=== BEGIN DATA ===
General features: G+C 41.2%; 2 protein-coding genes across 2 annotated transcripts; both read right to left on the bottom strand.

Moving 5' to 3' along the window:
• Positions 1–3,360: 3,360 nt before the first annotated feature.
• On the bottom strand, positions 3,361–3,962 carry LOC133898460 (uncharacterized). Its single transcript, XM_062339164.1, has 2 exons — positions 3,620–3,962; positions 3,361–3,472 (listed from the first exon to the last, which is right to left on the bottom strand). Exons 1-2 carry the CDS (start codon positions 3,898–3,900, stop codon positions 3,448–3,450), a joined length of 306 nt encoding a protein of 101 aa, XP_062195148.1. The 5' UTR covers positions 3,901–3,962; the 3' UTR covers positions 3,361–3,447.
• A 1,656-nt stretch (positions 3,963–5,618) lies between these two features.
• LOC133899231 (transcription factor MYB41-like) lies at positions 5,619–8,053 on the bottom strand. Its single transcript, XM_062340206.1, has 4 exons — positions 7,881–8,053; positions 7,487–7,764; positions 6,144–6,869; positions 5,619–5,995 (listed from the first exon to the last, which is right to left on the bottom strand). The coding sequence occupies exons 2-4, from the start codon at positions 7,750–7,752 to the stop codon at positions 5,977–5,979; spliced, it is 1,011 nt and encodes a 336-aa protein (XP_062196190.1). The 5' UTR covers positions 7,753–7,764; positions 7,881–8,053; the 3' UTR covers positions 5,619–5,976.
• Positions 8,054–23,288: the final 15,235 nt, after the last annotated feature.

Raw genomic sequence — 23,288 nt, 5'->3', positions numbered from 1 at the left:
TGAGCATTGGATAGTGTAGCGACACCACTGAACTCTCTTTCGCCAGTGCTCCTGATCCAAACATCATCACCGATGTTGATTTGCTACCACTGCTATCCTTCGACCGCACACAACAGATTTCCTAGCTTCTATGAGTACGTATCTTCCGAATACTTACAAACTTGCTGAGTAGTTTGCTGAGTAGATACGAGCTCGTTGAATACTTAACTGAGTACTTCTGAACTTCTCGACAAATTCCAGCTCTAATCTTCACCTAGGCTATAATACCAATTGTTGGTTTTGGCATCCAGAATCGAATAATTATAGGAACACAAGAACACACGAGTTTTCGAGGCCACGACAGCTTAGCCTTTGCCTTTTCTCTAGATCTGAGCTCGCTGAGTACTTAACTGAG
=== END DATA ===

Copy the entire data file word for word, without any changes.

General features: G+C 41.2%; 2 protein-coding genes across 2 annotated transcripts; both read right to left on the bottom strand.

Moving 5' to 3' along the window:
• Positions 1–3,360: 3,360 nt before the first annotated feature.
• On the bottom strand, positions 3,361–3,962 carry LOC133898460 (uncharacterized). Its single transcript, XM_062339164.1, has 2 exons — positions 3,620–3,962; positions 3,361–3,472 (listed from the first exon to the last, which is right to left on the bottom strand). Exons 1-2 carry the CDS (start codon positions 3,898–3,900, stop codon positions 3,448–3,450), a joined length of 306 nt encoding a protein of 101 aa, XP_062195148.1. The 5' UTR covers positions 3,901–3,962; the 3' UTR covers positions 3,361–3,447.
• A 1,656-nt stretch (positions 3,963–5,618) lies between these two features.
• LOC133899231 (transcription factor MYB41-like) lies at positions 5,619–8,053 on the bottom strand. Its single transcript, XM_062340206.1, has 4 exons — positions 7,881–8,053; positions 7,487–7,764; positions 6,144–6,869; positions 5,619–5,995 (listed from the first exon to the last, which is right to left on the bottom strand). The coding sequence occupies exons 2-4, from the start codon at positions 7,750–7,752 to the stop codon at positions 5,977–5,979; spliced, it is 1,011 nt and encodes a 336-aa protein (XP_062196190.1). The 5' UTR covers positions 7,753–7,764; positions 7,881–8,053; the 3' UTR covers positions 5,619–5,976.
• Positions 8,054–23,288: the final 15,235 nt, after the last annotated feature.

Raw genomic sequence — 23,288 nt, 5'->3', positions numbered from 1 at the left:
TGAGCATTGGATAGTGTAGCGACACCACTGAACTCTCTTTCGCCAGTGCTCCTGATCCAAACATCATCACCGATGTTGATTTGCTACCACTGCTATCCTTCGACCGCACACAACAGATTTCCTAGCTTCTATGAGTACGTATCTTCCGAATACTTACAAACTTGCTGAGTAGTTTGCTGAGTAGATACGAGCTCGTTGAATACTTAACTGAGTACTTCTGAACTTCTCGACAAATTCCAGCTCTAATCTTCACCTAGGCTATAATACCAATTGTTGGTTTTGGCATCCAGAATCGAATAATTATAGGAACACAAGAACACACGAGTTTTCGAGGCCACGACAGCTTAGCCTTTGCCTTTTCTCTAGATCTGAGCTCGCTGAGTACTTAACTGAG